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Suppose we have a principal $G$ bundle $(P,M,π)$ where $M$ is a 4-dimenational manifold and $G$ a Lie group (and $\mathfrak{g}$ its Lie algebra).The Yang Mills action is a functional of the gauge potential $A$ (which is nothing more than the connection on the principal bundle), expressed in terms of the curvature $F=DA=dA +A\wedge A$ of the connection. I know there is an isomorphism between $\mathfrak{g}$-valued tensorial forms of type $Ad$ ($Ad$ is the adjoint representation) and forms on $M$ with values on the Adjoint Bundle $P \times _{Ad} \mathfrak{g}$, so my understanding is that in the YM action: $$S_{YM} = \int_M \frac{1}{2} \operatorname{tr}(F \wedge \star F) $$ this $F$ is not the curvature, but the image of the curvature 2-form (which is tensorial of type Ad) under the aforementioned isomorphism, is this correct? This is my frist question.

Now in the case where $P$ is a trivial bundle, there is a global section $s:M \to P$ and the local curvature form $$ F_s = s^* F $$ is actually defined globally on $M$ and in coordinates it is $F_s=\frac12 F_{μν} dx^μ \wedge dx^n $ . So the action takes the more familiar form: $$ S_{YM}=\frac{1}{4} \int_{M} \operatorname{tr}\left({F}_{\mu \nu} {F}^{\mu \nu}\right) vol$$My second question is, how is this global local-form $F_s$ related to the one we get from the above isomorphism? They are the same up to a gauge transformation?

My third question is, what do we do when the bundle is not trivial. We can still make the local curvature, but we have more than 1. However the isomorphism guarantees there is a global form on $M$ as the picture of the curvature (which is what's inside the action integral right?), so how is this related to the local ones? Also, the derivations of the Yang Mills equations I've seen all use coordinates, but how can we express the integral if we need more than one coordinate charts due to non-triviality?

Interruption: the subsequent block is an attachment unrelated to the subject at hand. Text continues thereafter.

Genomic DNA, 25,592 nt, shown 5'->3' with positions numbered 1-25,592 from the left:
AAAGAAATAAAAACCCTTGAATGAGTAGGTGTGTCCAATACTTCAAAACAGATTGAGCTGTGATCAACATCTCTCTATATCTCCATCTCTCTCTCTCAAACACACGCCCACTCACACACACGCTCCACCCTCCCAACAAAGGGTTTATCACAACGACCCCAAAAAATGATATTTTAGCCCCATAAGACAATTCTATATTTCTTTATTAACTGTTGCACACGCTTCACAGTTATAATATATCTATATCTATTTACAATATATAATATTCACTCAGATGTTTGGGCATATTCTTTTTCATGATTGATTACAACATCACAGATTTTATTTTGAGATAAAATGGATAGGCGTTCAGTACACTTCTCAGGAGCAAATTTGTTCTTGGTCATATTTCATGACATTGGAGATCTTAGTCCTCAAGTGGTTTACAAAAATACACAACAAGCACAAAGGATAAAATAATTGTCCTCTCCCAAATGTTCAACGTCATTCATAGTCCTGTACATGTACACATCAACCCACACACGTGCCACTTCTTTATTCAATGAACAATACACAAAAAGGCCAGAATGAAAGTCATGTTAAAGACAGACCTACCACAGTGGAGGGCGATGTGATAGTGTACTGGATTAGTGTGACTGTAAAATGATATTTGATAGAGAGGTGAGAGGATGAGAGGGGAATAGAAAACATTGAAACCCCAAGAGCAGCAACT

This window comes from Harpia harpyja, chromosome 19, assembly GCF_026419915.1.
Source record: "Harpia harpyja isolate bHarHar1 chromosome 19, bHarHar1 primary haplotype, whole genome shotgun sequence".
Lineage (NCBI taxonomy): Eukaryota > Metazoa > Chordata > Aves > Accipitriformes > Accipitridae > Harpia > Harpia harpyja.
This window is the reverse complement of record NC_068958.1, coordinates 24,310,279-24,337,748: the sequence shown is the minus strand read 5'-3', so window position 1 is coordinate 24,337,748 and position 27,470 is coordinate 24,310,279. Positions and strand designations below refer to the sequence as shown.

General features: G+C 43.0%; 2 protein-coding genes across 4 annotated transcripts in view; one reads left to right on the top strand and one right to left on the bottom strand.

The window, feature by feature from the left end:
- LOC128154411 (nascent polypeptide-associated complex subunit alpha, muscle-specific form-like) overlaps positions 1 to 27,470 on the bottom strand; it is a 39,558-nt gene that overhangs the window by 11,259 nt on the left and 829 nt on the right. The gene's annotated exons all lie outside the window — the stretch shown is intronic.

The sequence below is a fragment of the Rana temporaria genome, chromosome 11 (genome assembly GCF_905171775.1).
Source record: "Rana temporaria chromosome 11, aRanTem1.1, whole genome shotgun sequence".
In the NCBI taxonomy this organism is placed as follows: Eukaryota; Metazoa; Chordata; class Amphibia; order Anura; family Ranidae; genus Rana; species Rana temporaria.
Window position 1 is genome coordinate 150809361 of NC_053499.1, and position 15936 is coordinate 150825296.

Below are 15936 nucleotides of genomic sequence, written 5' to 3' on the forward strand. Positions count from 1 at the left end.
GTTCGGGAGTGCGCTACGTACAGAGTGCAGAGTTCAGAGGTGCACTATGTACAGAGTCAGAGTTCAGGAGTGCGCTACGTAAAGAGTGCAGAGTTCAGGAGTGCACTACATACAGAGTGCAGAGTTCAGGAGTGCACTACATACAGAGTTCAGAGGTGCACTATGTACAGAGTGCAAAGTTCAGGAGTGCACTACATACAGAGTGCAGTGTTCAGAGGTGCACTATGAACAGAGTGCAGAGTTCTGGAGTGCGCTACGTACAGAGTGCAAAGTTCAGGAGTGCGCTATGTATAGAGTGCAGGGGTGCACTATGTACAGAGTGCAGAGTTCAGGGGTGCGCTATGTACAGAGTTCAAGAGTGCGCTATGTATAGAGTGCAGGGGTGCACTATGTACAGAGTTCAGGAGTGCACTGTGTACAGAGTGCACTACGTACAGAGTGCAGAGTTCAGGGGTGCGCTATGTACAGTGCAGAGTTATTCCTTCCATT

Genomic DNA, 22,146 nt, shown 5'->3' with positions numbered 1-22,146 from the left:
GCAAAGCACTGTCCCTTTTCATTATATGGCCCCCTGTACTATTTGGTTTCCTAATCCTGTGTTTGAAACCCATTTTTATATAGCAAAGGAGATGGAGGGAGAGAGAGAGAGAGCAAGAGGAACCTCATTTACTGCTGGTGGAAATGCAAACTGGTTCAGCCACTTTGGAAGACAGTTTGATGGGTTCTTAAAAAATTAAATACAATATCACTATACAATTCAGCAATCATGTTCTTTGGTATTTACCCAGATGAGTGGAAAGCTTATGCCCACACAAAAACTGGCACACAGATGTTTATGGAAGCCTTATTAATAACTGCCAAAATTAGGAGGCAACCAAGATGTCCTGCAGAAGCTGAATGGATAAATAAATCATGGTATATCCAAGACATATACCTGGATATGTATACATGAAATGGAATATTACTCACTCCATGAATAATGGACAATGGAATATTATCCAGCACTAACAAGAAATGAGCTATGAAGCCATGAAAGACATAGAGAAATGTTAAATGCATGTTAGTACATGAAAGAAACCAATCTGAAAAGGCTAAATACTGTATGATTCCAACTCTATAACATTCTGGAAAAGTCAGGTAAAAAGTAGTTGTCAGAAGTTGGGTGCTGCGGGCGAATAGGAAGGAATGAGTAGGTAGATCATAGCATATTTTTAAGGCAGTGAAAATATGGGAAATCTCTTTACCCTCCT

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This is my frist question.

It depends on how you define the action. It may be either. You can show that the differential form $$ \hat L[F]=\text{Tr}(F\wedge\star F), $$ which is a horizontal $n$-form on $P$ is actually $R_g^\ast$-invariant, so there exists a unique $n$-form $\hat L_{\text{base}}[F]$ on $M$ for which $\hat L[F]=\pi^\ast(\hat L_{\text{base}}[F])$. Hence, even if $F$ is defined on $P$, you can simply integrate this over $M$. You can go with either interpretation.

My second question is, how is this global local-form 𝐹𝑠 related to the one we get from the above isomorphism? They are the same up to a gauge transformation?

I am trying to be schematic here somewhat. If you have a global trivialization, you have three kinds of objects. An $F\in\Omega^2(P,\mathfrak g)$, which is a $\mathfrak g$-valued 2-form on $P$, an $\bar F\in\Omega^2(M,\text{Ad}(P)),$ which is an $\text{Ad}(P)$-valued (vector bundle-valued) 2-form on $M$, and an $F_s\in\Omega^2(M,\mathfrak g),$ which is a $\mathfrak g$-valued 2-form on $M$. The latter is what you get via pulling back $F$ via the global section.

You already know how $F$ and $F_s$ are related. To get the relationship between $F_s$ and $\bar F$, one needs to consider that $P$ having a global section $s$ also meands there is a global trivialization $\phi:\text{Ad}(P)\rightarrow M\times\mathfrak g$ of the adjoint bundle.

We may see $\bar F$ as an assignment $\bar F:(X,Y)\mapsto \bar F(X,Y),$ where $\bar F(X,Y)$ is a section of $\text Ad(P)$. Then using the trivialization we have $$ \phi\circ\bar F(X,Y)=(\text{Id},F_s(X,Y)), $$ so $$ F_s=\text{pr}_2\circ\phi\circ\bar F, $$ where $\text{pr}_2$ is the projection into the second factor of $M\times\mathfrak g$.

My third question is, what do we do when the bundle is not trivial. We can still make the local curvature, but we have more than 1.

  • As explained about the first question, the action integral can be defined globally on the bundlespace, even if the bundle is nontrivial.

  • Although the local curvature forms differ by gauge transformations on each overlapping trivialization domain, the "Lagrangian" you build (in whatever interpretation of it) will be an $\text{Ad}$-invariant function of the (local) curvature forms. Since gauge transformations happen by Ad, it means that even if the curvature forms do not fit together nicely, the "Lagrangian expressions" will. So you can work with patched together local representatives if you will.

  • Although I guess quantum path integrals might spit into the soup, the Euler-Lagrange equations are local differential equations, so you don't even need the action integral to be globally taken.

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